SAN ANTONIO – The chronically high price of many prescription drugs is enough to make you feel sick. Now a growing number of online pharmacies are offering big savings on some drugs.
Nicole Phillips takes generic Strattera to manage her ADHD, but she says she just can’t afford it.
“Because of my high deductible, the generic Strattera, it was over $800,” she said. “I stopped using it because of the cost.”
It’s a familiar dilemma. An analysis by the Kaiser Family Foundation found that three in 10 adults said they did not take their prescription as directed last year because the cost was too high.
It’s not just the uninsured who are struggling. Many people who have health insurance have high deductibles to meet before the benefits and discounts kick in.
Many consumers may find relief by shopping online. Big retailers like Amazon and Costco offer discounted drugs.
And, there are more and more websites that do, too, including Genius RX, Honeybee Health, Scriptco, RO Pharmacy, Mark Cuban’s Cost Plus Drugs, and Health Warehouse.
To see if the savings are real, Consumer Reports compared prices.
“In general, we found that the prices online were low,” said Consumer Reports’ Lisa Gill.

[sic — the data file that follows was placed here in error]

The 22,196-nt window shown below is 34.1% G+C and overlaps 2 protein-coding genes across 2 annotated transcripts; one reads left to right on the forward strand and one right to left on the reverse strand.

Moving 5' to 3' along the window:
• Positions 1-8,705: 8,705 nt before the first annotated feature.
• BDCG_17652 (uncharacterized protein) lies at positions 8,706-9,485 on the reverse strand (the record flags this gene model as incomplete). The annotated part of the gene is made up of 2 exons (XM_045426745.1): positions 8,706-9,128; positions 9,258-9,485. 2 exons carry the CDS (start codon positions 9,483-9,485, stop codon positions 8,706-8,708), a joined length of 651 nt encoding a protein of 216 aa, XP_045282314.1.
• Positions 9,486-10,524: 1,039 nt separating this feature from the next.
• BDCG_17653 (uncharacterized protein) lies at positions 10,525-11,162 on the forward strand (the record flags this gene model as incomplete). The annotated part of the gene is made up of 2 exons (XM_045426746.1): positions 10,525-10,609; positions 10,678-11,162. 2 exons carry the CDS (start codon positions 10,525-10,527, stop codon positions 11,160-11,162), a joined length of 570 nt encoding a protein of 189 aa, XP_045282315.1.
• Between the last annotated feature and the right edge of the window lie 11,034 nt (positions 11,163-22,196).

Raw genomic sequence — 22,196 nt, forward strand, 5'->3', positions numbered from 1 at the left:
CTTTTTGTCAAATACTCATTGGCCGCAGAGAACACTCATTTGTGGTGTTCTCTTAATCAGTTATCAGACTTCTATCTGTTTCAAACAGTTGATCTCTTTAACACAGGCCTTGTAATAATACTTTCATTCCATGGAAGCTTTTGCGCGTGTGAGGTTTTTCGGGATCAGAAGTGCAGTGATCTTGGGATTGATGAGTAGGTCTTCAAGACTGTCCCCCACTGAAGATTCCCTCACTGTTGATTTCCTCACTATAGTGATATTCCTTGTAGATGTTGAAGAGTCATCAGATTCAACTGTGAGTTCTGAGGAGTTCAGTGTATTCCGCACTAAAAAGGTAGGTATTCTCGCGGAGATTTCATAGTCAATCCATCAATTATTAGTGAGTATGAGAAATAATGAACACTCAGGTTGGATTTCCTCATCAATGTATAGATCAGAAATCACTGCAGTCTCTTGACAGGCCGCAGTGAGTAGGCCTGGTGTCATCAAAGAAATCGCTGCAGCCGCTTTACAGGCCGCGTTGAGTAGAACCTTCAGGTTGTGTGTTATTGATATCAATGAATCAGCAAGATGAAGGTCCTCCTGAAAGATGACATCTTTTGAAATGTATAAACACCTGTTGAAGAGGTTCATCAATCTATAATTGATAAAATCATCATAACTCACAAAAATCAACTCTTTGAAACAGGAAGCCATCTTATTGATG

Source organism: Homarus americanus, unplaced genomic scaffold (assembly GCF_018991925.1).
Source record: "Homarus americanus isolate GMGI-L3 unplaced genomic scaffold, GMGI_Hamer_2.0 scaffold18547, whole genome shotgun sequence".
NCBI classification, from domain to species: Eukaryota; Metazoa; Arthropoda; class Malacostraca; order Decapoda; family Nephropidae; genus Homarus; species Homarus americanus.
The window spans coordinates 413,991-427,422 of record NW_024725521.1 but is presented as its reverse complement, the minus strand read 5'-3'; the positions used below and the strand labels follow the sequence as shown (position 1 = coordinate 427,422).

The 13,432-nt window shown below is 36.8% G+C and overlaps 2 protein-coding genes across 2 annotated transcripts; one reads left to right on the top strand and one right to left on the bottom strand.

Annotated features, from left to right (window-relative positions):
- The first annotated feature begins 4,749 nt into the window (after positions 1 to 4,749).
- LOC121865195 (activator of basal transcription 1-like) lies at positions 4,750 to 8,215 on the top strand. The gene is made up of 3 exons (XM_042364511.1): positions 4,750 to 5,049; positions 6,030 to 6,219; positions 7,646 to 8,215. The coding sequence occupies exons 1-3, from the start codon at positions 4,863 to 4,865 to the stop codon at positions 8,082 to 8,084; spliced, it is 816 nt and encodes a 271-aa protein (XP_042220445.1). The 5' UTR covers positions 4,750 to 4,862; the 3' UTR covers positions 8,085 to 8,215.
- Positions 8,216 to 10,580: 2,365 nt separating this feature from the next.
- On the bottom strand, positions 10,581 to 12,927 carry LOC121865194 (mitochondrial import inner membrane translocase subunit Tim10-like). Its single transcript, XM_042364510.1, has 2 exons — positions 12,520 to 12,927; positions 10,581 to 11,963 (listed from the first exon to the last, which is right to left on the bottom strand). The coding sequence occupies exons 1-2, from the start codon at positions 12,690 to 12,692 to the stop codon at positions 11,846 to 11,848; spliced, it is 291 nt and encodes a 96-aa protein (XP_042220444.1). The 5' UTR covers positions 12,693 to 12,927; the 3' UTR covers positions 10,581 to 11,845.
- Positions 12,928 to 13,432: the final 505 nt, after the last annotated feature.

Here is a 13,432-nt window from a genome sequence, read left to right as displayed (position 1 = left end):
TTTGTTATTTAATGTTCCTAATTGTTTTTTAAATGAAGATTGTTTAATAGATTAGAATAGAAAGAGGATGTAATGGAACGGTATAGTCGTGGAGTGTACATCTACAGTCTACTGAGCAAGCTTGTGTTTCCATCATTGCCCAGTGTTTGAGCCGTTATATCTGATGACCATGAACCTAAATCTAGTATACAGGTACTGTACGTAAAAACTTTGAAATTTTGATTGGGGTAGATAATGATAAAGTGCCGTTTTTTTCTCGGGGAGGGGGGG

For example, looking at a 30-day supply of Atorvastatin, the generic for the cholesterol-lowering drug Lipitor, they found it as low as 54 cents at Scriptco.com. It was $4.50 at GeniusRX and $3.90 at CostPlusDrugs.com. Amazon’s price was $14.60.
They found substantial savings when ordering for multiple months. For example, at RO Pharmacy, the 30-day supply of the generic Lipitor was $9.90, but the year’s supply was $19.80.
There are some downsides. You may not be able to find your exact prescription.
“Several of these sites we checked aren’t full service pharmacies, so they may not carry insulin or brand name drugs,” Gill said. “They pretty much only offer low-cost generic drugs.”
Some do not accept insurance. So, by paying out of pocket, those costs do not help to meet the deductible.
Some have membership fees. Scriptco, with the super-discounted generic for Lipitor, has a $140 per year fee. Amazon Prime has a $139 annual fee.
There may be shipping fees and shipping times to consider.
And, they may not do as good of a job as your local pharmacy checking for dangerous drug interactions.
Bottom line, online pharmacies may be big money-savers, but they are not best for everyone. People with complex prescriptions or who have several, may be better off with the personal service a brick-and-mortar pharmacy offers.
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